I can’t see the point of taking card payments
Fine. Keep taking cash. It does seem to be the older ADIs who think like this, though.
For me, from the day I first became an instructor, the ability to take card payments was on my wish list. As years went by, having to carry lots of cash around (sometimes, a heck of a lot) and dozens of cheques – and make frequent trips to the bank – was becoming a major headache. Bank branches, especially convenient local ones, are an increasingly endangered species, and with parking fees and lost lesson time, and cheques (which are useless to you until they’re banked, and some weeks, every pupil would pay by cheque), it was more like an atomic migraine than a headache. There is a business cost associated with that, which is proportional to how often you have to go to pay money in. With cheques especially, I’d only have a cash flow if I went to the bank. I’d been waiting for something like PayPal Here or iZettle – and there are others – to appear, and got in on the ground floor.
What about cheques?
What about them? No one has attempted to pay me by cheque for at least 4 years now (though they only did before because it was either that or cash). A couple of new pupils have asked initially if I take them, but when I point out the card machine and the fact that everyone has a card even if they have a chequebook (otherwise cheques are pretty useless), it’s never mentioned again.
I can take pupils to a cashpoint
Good for you. I, on the other hand, don’t need to. The card machine becomes the cashpoint, so it’s more convenient for me and more convenient for them. And that is certainly not going to affect their opinion of me in a negative way. Of course, if I insisted on frog-marching them to a cashpoint… who knows what they might think?
Is it of any benefit to take card payments?
As I said, it has saved me a lot – in monetary terms, and in terms of my sanity.
But another benefit is less tangible. Some pupils might be impressed if you pull out an iPad and have a glitzy demonstration video to get some point across. Believe me, many more are impressed when you tell them you can take card payments – even more so when you actually take a payment in front of them and they get an instant texted receipt. This might become less true in the future as the dinosaurs gradually die out, but right now it works in a highly positive way.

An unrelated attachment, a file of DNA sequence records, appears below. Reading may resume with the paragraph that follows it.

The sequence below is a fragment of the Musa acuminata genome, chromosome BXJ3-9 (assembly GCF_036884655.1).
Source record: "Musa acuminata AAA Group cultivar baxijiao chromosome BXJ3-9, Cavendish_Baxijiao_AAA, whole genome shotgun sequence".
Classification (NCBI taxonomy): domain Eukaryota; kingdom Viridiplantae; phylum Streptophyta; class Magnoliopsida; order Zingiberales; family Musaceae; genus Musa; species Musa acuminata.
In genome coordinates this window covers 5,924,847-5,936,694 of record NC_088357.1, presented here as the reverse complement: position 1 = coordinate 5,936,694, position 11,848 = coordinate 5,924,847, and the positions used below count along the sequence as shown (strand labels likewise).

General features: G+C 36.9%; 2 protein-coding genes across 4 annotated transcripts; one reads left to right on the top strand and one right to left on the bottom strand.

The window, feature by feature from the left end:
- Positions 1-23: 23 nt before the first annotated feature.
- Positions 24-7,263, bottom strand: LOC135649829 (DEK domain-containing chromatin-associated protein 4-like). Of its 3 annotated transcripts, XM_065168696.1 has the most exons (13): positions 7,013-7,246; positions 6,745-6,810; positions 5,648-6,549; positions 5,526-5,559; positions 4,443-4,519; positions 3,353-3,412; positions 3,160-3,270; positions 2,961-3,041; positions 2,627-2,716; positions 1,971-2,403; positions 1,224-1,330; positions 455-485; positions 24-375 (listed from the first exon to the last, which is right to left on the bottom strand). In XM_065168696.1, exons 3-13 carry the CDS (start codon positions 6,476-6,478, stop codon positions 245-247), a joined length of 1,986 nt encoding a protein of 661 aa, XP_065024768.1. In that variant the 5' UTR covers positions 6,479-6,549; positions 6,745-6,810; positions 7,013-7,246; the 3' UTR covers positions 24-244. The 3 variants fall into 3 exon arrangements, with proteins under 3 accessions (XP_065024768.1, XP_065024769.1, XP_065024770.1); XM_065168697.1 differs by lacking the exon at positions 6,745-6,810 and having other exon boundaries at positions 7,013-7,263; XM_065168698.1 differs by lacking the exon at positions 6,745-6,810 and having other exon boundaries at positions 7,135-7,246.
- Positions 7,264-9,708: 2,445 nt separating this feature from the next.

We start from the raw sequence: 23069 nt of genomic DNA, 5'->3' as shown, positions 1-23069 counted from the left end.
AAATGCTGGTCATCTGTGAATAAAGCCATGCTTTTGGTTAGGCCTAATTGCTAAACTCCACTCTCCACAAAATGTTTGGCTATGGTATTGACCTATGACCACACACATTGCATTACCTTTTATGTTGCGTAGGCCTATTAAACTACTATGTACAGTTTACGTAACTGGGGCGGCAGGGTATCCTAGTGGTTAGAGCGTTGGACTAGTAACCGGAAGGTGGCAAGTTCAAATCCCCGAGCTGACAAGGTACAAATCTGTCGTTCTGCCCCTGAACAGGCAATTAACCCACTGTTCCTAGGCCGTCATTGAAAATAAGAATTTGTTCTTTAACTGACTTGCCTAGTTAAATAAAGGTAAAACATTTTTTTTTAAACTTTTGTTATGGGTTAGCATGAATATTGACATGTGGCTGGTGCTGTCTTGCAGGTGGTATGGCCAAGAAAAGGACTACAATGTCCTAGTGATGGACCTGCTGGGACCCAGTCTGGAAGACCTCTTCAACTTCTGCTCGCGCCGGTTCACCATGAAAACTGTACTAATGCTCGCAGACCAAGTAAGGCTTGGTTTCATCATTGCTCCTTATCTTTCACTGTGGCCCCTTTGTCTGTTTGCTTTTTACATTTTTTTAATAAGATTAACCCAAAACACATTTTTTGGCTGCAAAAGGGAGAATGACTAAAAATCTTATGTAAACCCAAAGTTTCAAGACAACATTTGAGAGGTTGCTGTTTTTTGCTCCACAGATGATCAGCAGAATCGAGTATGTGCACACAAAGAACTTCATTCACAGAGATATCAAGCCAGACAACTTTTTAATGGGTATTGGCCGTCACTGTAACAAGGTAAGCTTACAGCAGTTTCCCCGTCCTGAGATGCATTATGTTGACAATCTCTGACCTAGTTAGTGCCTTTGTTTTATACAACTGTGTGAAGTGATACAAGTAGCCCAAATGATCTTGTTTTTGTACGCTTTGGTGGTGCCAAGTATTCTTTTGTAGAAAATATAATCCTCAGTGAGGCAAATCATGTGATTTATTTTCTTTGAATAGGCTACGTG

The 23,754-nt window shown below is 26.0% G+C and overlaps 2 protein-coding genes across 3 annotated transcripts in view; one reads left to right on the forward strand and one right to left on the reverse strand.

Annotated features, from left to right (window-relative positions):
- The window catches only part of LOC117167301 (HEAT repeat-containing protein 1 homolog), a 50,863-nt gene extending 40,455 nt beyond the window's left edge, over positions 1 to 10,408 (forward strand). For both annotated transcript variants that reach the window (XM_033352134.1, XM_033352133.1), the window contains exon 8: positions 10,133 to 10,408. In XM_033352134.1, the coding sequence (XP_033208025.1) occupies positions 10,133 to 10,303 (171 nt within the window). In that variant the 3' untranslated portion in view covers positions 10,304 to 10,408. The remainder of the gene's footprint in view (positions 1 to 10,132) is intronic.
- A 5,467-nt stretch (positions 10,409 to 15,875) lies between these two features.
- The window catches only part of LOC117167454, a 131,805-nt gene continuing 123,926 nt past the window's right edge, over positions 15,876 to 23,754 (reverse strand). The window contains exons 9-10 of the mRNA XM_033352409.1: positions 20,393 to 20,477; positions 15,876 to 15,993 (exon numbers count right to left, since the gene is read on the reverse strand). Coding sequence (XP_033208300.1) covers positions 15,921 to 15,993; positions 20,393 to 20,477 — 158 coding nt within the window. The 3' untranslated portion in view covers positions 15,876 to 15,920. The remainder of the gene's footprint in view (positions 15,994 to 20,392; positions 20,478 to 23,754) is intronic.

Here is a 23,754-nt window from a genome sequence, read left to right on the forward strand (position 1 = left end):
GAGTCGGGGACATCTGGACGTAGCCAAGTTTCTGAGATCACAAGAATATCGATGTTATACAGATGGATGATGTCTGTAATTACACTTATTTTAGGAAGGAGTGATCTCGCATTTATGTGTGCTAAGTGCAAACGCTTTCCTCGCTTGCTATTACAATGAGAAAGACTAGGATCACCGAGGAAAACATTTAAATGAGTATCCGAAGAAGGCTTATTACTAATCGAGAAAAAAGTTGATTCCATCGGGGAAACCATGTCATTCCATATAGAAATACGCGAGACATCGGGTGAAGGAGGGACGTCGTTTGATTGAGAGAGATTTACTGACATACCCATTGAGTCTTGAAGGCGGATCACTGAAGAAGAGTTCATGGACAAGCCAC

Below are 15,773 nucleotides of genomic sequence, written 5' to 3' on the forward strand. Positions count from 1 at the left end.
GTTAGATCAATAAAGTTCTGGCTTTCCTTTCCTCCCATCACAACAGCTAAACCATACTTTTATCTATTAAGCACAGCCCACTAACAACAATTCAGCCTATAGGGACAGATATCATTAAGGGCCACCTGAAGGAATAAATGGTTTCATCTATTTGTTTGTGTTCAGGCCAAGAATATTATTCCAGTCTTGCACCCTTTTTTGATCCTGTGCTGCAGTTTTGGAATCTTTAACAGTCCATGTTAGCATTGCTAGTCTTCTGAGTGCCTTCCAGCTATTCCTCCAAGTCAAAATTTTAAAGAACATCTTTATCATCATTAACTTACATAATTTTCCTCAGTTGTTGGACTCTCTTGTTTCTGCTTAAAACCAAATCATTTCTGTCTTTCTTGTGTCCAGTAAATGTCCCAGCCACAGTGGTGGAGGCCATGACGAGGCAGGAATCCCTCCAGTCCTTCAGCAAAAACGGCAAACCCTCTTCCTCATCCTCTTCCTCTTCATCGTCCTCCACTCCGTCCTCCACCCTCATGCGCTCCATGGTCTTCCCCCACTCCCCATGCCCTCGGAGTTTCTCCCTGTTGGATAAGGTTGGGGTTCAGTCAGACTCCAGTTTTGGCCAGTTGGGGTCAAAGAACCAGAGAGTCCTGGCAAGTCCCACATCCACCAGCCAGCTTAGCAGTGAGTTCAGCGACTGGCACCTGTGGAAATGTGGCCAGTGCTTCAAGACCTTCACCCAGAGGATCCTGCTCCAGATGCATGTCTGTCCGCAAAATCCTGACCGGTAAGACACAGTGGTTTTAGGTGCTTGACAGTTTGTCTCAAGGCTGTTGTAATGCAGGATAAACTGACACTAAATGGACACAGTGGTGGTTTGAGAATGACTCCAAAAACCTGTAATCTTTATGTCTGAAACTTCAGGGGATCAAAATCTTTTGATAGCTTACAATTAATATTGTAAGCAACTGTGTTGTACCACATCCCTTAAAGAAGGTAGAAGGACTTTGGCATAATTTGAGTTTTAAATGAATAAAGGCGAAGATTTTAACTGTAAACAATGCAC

This often crops up with my pupils, especially when mum or dad is involved in their driving practice.
Back in the day, the standard way new drivers were taught to slow down was to change down through the gears sequentially, using the engine to slow the car down after each change, then completing the stop using the brakes. One of the main reasons it was done like this was because of ‘brake fade’ – a phenomenon whereby the brakes worked less effectively as they got hotter, which happened if prolonged (especially downhill) or harsh braking occurred.
In those days, most brakes were drum brakes. In these, the brake shoes are semi-enclosed and not easily cooled by air flow. Nowadays, most cars have disc brakes at the front, which have an open design and so are readily cooled by air passing over them. Furthermore, technology has improved significantly, and the materials used to make brakes and brake pads are much less prone to the problem of brake fade than their counterparts from the latter half of the last century were.